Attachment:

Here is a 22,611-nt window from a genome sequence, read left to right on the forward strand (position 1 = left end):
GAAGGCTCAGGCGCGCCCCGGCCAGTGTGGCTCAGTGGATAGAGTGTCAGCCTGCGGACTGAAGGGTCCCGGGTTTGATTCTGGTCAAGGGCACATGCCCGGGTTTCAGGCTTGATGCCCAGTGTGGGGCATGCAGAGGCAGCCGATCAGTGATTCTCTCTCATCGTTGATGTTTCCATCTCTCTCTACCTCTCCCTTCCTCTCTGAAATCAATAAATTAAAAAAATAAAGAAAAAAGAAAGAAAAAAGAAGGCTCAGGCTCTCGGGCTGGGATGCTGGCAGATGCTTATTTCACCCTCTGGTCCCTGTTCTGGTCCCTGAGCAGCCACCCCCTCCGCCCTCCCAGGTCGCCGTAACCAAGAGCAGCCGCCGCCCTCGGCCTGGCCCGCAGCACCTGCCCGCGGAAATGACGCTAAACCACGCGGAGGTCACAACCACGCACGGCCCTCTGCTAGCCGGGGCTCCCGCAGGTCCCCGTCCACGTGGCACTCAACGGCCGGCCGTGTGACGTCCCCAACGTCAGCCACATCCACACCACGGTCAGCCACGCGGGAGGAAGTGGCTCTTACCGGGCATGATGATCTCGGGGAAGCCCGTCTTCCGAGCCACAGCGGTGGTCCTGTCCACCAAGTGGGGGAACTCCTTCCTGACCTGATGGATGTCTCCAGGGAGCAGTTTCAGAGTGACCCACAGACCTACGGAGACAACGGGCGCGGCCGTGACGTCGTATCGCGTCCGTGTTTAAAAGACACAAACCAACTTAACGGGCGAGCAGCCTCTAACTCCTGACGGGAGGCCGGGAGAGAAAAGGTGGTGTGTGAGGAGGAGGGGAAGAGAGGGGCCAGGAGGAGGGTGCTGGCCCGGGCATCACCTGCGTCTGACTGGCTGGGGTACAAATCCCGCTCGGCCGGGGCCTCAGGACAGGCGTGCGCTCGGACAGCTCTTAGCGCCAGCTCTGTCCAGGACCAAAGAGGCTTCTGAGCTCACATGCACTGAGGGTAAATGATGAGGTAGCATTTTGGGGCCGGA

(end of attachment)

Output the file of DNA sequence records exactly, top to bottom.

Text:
Here is a 22,611-nt window from a genome sequence, read left to right on the forward strand (position 1 = left end):
GAAGGCTCAGGCGCGCCCCGGCCAGTGTGGCTCAGTGGATAGAGTGTCAGCCTGCGGACTGAAGGGTCCCGGGTTTGATTCTGGTCAAGGGCACATGCCCGGGTTTCAGGCTTGATGCCCAGTGTGGGGCATGCAGAGGCAGCCGATCAGTGATTCTCTCTCATCGTTGATGTTTCCATCTCTCTCTACCTCTCCCTTCCTCTCTGAAATCAATAAATTAAAAAAATAAAGAAAAAAGAAAGAAAAAAGAAGGCTCAGGCTCTCGGGCTGGGATGCTGGCAGATGCTTATTTCACCCTCTGGTCCCTGTTCTGGTCCCTGAGCAGCCACCCCCTCCGCCCTCCCAGGTCGCCGTAACCAAGAGCAGCCGCCGCCCTCGGCCTGGCCCGCAGCACCTGCCCGCGGAAATGACGCTAAACCACGCGGAGGTCACAACCACGCACGGCCCTCTGCTAGCCGGGGCTCCCGCAGGTCCCCGTCCACGTGGCACTCAACGGCCGGCCGTGTGACGTCCCCAACGTCAGCCACATCCACACCACGGTCAGCCACGCGGGAGGAAGTGGCTCTTACCGGGCATGATGATCTCGGGGAAGCCCGTCTTCCGAGCCACAGCGGTGGTCCTGTCCACCAAGTGGGGGAACTCCTTCCTGACCTGATGGATGTCTCCAGGGAGCAGTTTCAGAGTGACCCACAGACCTACGGAGACAACGGGCGCGGCCGTGACGTCGTATCGCGTCCGTGTTTAAAAGACACAAACCAACTTAACGGGCGAGCAGCCTCTAACTCCTGACGGGAGGCCGGGAGAGAAAAGGTGGTGTGTGAGGAGGAGGGGAAGAGAGGGGCCAGGAGGAGGGTGCTGGCCCGGGCATCACCTGCGTCTGACTGGCTGGGGTACAAATCCCGCTCGGCCGGGGCCTCAGGACAGGCGTGCGCTCGGACAGCTCTTAGCGCCAGCTCTGTCCAGGACCAAAGAGGCTTCTGAGCTCACATGCACTGAGGGTAAATGATGAGGTAGCATTTTGGGGCCGGA